Thursday, November 30, 2017

Tips for Writing Dual POVs with Distinctive Voices

When writing a novel that flips between two (or more) character's POVs one of the biggest mistakes writers make is having the characters sound too much alike. In Unearthed After Sunset, the story alternates between two POV's, Greg and Caroline. When I was writing the book it was really important to me to make sure that Greg's chapters sounded different from Caroline's. Below are five tips for giving your characters distinctive voices.



1. Think about your character's interests and passions: The things your character cares about will shape how they see and describe the world. For example, an artist will use different words to describe a sunset than an athlete. An artist might describe the colors and beauty of the sunset. An athlete may take more notice of how the world around them darkens rather than the sunset itself, or maybe they notice the drop in temperature that sunset brings. In Unearthed Greg is a fan of horror movies, and in his chapters, he makes a number of references and comparisons to different horror movies. Caroline, however, is not a fan of scary movies so in her references and comparisons are more likely to be related to music.

2. Think about HOW your characters think: Does your character find themselves deep in thought often, or is there more brevity to their thoughts? Are they full of wonder, do they question things, or are they accepting of the world around them? In both Greg and Caroline's chapters, there are some beautiful descriptions, but Caroline's chapters are definitely flowier while Greg's are more to the point. Caroline notices more details than Greg does.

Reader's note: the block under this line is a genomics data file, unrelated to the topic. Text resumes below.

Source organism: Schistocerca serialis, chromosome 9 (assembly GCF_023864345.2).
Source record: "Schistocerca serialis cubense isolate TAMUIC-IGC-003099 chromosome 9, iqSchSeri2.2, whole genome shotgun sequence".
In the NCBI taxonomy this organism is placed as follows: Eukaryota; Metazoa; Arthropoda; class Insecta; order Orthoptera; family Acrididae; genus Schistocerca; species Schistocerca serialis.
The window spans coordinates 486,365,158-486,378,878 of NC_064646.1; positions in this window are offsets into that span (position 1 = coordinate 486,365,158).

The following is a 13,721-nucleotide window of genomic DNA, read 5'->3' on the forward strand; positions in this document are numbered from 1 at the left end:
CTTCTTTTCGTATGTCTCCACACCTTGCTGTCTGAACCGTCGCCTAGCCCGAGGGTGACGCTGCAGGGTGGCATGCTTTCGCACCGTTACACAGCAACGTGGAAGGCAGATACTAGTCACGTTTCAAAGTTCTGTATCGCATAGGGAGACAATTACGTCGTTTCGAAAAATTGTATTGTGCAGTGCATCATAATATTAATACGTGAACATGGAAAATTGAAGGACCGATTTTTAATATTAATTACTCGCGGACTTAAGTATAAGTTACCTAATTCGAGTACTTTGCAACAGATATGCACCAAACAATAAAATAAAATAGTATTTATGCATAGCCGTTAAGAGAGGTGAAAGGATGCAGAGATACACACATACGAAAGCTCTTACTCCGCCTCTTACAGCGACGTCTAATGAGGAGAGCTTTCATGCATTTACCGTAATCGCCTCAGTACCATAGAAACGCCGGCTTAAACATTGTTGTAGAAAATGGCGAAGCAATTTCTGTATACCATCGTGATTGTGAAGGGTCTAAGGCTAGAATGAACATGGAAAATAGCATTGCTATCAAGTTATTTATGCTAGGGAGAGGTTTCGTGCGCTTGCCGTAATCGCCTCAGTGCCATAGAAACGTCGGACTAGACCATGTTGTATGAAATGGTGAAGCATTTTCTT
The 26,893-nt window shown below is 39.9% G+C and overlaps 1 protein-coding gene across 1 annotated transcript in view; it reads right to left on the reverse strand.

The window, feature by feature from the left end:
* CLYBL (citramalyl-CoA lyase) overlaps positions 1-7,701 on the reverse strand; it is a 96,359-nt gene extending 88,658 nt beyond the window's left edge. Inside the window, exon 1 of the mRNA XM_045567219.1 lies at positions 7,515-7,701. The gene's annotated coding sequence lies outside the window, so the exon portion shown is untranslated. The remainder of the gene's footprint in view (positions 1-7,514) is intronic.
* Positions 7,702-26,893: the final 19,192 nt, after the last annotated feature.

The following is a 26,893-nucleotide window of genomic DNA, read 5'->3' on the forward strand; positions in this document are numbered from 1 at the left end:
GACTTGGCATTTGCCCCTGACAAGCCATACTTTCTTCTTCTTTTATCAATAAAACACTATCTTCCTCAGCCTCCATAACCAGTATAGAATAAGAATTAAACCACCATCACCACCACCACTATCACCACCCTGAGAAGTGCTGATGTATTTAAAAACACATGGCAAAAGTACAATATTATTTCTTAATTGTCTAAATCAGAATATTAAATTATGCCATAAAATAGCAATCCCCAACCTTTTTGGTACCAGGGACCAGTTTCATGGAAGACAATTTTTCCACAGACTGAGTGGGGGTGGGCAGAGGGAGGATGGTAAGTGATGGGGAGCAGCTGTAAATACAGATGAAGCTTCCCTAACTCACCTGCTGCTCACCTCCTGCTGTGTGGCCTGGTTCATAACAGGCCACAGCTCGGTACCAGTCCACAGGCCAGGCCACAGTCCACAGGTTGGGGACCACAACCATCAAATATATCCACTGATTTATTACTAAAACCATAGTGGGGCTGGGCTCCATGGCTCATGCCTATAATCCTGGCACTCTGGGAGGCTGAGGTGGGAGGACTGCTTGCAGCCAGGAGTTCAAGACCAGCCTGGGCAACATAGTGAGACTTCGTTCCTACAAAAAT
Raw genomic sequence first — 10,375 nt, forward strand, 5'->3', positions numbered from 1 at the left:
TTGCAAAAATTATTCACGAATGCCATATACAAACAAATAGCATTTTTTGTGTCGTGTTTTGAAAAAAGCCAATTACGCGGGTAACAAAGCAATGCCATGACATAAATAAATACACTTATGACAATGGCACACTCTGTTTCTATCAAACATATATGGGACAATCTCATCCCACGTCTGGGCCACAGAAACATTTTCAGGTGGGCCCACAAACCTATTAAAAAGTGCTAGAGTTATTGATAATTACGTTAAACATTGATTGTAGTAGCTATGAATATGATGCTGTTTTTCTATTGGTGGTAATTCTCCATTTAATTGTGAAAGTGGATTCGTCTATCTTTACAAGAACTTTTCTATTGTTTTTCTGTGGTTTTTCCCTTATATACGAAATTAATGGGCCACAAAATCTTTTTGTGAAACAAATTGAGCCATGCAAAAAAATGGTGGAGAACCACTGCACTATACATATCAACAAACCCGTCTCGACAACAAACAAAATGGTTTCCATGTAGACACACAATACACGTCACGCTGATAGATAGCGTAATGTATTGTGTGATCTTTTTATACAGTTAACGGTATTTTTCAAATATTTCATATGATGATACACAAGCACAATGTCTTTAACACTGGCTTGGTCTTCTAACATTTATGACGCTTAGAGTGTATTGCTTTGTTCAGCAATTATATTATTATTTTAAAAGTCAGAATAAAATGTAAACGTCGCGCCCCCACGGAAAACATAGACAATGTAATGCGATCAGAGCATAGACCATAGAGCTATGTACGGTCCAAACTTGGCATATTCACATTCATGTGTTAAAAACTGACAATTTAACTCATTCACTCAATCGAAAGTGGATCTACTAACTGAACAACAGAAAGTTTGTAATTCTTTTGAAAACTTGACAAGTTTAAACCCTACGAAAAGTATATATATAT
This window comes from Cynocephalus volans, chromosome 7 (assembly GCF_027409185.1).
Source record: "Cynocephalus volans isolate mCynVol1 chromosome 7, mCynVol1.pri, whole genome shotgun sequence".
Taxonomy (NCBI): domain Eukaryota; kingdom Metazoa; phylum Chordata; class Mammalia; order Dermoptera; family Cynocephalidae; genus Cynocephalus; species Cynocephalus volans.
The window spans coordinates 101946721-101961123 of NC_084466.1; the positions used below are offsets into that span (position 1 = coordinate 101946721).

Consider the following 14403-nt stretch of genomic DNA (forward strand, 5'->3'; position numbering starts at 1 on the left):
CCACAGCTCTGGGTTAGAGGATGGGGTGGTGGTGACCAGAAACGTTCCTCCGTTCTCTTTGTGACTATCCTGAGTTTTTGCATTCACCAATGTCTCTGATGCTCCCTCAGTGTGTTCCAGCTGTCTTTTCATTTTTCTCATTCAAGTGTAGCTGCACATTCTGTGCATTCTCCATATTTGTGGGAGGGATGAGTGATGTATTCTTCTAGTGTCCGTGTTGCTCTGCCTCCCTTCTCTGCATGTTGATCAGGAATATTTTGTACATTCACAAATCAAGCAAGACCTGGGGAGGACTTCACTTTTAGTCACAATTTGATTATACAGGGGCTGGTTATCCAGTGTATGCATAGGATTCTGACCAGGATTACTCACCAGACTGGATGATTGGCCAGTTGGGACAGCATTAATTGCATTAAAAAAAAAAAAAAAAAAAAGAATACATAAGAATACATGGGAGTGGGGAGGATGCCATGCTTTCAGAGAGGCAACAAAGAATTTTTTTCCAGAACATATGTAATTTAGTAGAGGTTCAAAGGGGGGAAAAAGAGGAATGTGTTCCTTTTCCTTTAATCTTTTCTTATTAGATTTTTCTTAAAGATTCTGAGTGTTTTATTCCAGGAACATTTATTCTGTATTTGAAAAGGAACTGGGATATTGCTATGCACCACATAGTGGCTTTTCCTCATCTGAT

3. Consider your character's word choice: Does your character say soda or pop? Water fountain or bubbler? Do they refer to that piece of furniture in their living room as a couch or a sofa? Caroline is far more likely to be more specific and detailed in her descriptions. For example, if she points out the color of something she's more likely to say maroon or burgundy, where Greg is more likely to just say red. They also each have specific words they use that the other doesn't. When writing Unearthed I actually made a chart to remind me of their different phrases.

4. Edit your chapters out of order: If your chapters for each character alternate, do a read through where you read only character #1's chapters, then do a read through where you read only character #2's chapters. This can help you pay attention to their voice and character growth. With Unearthed, I would edit all of Caroline's chapters, skipping over Greg's, then go back and edit all of Greg's, skipping over Caroline's. This way I could focus on the voice of that character across the span of the book.

5. Take your character's gender into consideration: This is only really useful if the two characters you're alternating between are different genders, and it's important not to make your characters stereotypical. But, some gender stereotypes hold true and can help you form your characters. Maybe your female character shows more emotion. Maybe she's more social. Your male character might notice the physical attributes of your female character more than she notices his. Like I said, be careful of getting swept up in stereotypes, but remembering that men and women do sometimes see the world differently may help you differentiate your character's voices.




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